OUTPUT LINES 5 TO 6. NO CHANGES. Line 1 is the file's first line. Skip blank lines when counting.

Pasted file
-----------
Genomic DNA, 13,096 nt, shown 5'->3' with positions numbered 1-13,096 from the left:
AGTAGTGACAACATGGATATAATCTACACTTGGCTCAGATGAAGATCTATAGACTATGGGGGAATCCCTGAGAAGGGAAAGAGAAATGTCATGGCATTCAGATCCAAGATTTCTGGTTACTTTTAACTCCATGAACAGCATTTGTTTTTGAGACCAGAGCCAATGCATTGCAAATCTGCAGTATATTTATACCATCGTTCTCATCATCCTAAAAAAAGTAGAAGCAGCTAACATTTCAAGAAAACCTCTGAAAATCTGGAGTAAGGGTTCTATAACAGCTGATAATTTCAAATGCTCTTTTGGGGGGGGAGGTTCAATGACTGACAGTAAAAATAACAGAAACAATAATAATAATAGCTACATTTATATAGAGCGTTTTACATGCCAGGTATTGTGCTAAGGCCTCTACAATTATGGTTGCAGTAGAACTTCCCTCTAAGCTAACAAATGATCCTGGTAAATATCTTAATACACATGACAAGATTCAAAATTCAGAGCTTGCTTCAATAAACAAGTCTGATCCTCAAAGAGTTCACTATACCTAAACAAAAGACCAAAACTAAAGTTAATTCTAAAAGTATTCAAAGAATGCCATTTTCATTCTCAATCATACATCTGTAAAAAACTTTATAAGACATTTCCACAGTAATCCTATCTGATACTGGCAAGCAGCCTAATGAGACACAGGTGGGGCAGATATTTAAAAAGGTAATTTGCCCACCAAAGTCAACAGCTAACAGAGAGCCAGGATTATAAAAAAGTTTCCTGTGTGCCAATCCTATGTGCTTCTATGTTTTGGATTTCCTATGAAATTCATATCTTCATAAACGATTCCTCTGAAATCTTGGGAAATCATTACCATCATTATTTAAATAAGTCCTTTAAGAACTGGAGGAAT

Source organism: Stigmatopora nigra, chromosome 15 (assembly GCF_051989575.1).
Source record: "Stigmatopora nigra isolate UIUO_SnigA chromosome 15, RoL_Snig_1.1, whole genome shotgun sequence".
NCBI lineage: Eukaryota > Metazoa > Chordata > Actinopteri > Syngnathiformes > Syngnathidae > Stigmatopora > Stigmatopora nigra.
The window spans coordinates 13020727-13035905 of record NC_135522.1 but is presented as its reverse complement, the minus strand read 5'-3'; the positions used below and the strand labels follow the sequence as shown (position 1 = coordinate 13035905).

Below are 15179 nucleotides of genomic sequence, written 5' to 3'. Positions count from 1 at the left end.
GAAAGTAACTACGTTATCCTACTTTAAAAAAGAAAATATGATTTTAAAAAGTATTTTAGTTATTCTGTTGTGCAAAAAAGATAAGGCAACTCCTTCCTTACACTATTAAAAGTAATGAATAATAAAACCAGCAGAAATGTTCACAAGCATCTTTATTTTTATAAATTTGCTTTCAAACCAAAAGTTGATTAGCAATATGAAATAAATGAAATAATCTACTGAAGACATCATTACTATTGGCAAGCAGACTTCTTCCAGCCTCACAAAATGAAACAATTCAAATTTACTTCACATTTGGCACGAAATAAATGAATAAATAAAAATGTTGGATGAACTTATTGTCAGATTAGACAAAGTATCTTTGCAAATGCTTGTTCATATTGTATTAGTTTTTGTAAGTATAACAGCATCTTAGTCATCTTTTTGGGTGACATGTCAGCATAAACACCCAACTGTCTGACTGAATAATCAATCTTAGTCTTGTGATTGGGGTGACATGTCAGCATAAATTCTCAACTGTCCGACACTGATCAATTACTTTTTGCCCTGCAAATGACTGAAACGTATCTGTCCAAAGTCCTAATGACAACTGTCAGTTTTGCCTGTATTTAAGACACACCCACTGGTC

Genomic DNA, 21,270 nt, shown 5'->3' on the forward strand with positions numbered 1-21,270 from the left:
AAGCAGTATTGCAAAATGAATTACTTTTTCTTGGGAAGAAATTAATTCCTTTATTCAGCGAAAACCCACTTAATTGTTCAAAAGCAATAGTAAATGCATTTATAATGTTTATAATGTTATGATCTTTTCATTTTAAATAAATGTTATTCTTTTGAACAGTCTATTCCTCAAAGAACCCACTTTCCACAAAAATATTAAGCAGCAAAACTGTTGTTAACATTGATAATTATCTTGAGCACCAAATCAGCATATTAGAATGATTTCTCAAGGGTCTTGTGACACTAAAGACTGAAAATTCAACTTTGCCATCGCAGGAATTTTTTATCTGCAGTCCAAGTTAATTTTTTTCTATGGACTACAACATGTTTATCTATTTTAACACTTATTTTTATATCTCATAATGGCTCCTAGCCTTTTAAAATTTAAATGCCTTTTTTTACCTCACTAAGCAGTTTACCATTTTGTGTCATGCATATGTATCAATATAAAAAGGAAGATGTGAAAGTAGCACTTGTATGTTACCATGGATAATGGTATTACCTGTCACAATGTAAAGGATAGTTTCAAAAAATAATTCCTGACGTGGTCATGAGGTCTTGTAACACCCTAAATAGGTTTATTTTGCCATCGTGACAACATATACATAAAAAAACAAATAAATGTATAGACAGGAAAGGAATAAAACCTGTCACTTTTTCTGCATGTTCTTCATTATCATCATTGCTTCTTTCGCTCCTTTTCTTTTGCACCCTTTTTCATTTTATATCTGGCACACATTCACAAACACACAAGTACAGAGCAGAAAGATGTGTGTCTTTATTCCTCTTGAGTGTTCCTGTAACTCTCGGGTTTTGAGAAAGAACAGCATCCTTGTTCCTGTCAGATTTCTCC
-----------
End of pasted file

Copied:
NCBI lineage: Eukaryota > Metazoa > Chordata > Actinopteri > Syngnathiformes > Syngnathidae > Stigmatopora > Stigmatopora nigra.
The window spans coordinates 13020727-13035905 of record NC_135522.1 but is presented as its reverse complement, the minus strand read 5'-3'; the positions used below and the strand labels follow the sequence as shown (position 1 = coordinate 13035905).